Digital Negative For iPhone Is As RAW As It Can Get



Digital Negative is a new iPhone app which promises to save photos in Adobe’s DNG format. That is, it promises RAW images from your iPhone’s sensor. Leaving aside the debate of whether or not this is a good idea (more on that in a second), can an App Store app really get access to the raw, unprocessed data from the sensor? The answer is no, but to the developer’s credit, it goes just about as far as is possible.

A RAW file is literally the raw data from the image sensor, before it is even turned into color and luminance values, or let alone an actual image. This is what makes it so powerful – your RAW-capable editor (Lightroom, Aperture) can interpret that data any way it likes before turning into an image. And DNG is just a file format for RAW data. The thing is, you can also wrap up a JPG as a DNG if you like.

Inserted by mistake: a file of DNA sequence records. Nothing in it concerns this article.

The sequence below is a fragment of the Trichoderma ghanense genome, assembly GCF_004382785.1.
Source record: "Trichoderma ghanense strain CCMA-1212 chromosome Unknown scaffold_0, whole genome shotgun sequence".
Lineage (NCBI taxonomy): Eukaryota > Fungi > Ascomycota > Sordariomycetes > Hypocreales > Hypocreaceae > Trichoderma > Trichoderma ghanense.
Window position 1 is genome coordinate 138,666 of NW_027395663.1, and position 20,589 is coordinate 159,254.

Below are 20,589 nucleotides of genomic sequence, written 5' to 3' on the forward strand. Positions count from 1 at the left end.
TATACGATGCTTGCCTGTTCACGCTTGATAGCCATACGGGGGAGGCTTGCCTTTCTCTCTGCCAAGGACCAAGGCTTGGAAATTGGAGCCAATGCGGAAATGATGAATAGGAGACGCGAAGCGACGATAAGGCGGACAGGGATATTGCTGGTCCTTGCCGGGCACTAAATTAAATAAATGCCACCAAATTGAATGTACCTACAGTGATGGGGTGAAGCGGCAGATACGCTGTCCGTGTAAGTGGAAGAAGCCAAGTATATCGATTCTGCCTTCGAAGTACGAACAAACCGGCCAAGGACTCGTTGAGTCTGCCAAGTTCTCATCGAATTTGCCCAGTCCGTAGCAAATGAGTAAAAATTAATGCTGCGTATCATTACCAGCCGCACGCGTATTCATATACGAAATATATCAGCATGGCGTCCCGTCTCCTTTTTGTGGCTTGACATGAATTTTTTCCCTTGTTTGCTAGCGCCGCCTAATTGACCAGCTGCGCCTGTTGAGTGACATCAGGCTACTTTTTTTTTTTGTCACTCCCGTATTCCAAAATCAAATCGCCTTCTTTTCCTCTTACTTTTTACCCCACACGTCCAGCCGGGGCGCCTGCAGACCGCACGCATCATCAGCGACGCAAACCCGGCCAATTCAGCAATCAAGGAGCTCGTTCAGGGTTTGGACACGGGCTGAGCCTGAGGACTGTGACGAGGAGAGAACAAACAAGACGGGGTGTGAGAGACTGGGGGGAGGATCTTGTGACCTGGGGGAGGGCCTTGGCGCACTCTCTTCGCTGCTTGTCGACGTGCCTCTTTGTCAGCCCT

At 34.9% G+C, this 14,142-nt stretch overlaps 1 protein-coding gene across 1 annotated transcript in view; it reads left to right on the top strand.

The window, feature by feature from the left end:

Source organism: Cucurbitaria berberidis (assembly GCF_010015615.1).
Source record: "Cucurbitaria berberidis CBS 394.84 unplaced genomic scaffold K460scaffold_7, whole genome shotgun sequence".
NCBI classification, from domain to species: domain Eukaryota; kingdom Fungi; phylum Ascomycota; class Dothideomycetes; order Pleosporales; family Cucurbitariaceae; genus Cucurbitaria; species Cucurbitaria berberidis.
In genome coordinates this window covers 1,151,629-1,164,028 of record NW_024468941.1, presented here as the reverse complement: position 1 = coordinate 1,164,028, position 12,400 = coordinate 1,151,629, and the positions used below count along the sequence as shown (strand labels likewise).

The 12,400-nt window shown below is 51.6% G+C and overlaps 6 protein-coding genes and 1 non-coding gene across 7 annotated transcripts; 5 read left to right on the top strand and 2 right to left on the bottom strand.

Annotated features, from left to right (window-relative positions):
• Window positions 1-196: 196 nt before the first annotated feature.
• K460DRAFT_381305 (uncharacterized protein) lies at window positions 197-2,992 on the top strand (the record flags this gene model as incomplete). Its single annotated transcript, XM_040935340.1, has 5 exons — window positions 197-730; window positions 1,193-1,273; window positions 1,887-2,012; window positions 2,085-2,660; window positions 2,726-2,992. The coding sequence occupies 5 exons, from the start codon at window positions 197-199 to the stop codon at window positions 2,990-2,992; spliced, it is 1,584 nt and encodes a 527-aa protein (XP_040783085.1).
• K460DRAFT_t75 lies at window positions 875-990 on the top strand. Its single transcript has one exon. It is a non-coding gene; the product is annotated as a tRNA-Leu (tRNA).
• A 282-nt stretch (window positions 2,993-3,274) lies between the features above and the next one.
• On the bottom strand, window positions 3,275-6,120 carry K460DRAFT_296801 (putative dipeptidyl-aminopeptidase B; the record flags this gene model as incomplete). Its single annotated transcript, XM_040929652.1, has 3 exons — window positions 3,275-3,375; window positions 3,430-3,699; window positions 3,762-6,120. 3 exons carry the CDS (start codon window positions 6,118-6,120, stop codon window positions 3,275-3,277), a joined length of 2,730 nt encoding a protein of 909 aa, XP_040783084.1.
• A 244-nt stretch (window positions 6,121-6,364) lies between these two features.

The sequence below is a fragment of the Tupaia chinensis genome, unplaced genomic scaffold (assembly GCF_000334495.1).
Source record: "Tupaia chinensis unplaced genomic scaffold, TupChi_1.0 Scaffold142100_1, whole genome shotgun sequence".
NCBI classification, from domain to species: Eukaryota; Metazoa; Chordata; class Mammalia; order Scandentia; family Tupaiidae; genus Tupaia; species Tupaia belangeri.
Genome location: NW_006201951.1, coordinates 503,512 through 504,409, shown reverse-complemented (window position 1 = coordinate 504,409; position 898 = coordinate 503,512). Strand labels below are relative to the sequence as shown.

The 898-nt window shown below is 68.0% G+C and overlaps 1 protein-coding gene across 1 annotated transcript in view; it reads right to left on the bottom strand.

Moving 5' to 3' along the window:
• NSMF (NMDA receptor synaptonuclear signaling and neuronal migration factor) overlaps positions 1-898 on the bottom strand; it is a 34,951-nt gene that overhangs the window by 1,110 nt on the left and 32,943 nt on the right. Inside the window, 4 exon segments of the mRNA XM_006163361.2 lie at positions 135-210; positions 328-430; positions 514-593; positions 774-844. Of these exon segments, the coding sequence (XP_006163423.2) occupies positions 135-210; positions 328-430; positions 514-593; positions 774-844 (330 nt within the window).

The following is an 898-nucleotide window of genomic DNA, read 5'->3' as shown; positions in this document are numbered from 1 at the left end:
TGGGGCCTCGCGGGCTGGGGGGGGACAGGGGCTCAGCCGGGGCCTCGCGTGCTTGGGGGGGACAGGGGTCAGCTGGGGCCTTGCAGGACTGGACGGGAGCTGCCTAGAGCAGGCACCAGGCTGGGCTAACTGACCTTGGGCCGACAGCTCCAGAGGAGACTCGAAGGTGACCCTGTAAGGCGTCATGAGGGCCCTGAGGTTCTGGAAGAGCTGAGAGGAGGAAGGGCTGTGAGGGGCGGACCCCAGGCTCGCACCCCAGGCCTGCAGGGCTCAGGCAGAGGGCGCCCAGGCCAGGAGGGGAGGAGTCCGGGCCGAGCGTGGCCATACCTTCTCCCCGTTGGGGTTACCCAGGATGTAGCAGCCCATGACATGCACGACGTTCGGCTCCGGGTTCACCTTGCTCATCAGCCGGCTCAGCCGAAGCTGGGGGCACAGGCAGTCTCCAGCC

The Digital Negative app, then, actually just takes the Red, green and blue values from the pixels and stores those in its DNG files. This is the closest to the metal that Apple will let you get and, while not really RAW, it does improve on JPG files which have all kinds of image data thrown out by their compression algorithms.

I haven’t bought the app, because if I want RAW pictures I dig out my Micro Four Thirds camera. But all the reviews say that the image quality is good, but the app itself is clunky. Still, you could just use it for capture and share the results with Lightroom or Aperture – but if you’re going to do that, why not just use a camera that can do it properly?

Finally, a bit about that RAW conversion. The reason the iPhone’s camera is so far ahead of other phone cameras isn’t hardware (although that part is more than taken care of in the 4S and 5), but software. The image processing performed by the iPhone camera is what turns the raw soup of numbers into amazing, low-noise images which are full of depth and detail. If you start dicking around with your own RAW processing, then you’d better make it better than Apple’s version. Take a look at the difference in the noise-reduction of Lightroom (great) and Aperture (not great) if you don’t believe me.

The app is available, and costs just $2. Which is, admittedly, quite a lot less than buying a new camera.

Source: Digital Negative

Via: CNET News


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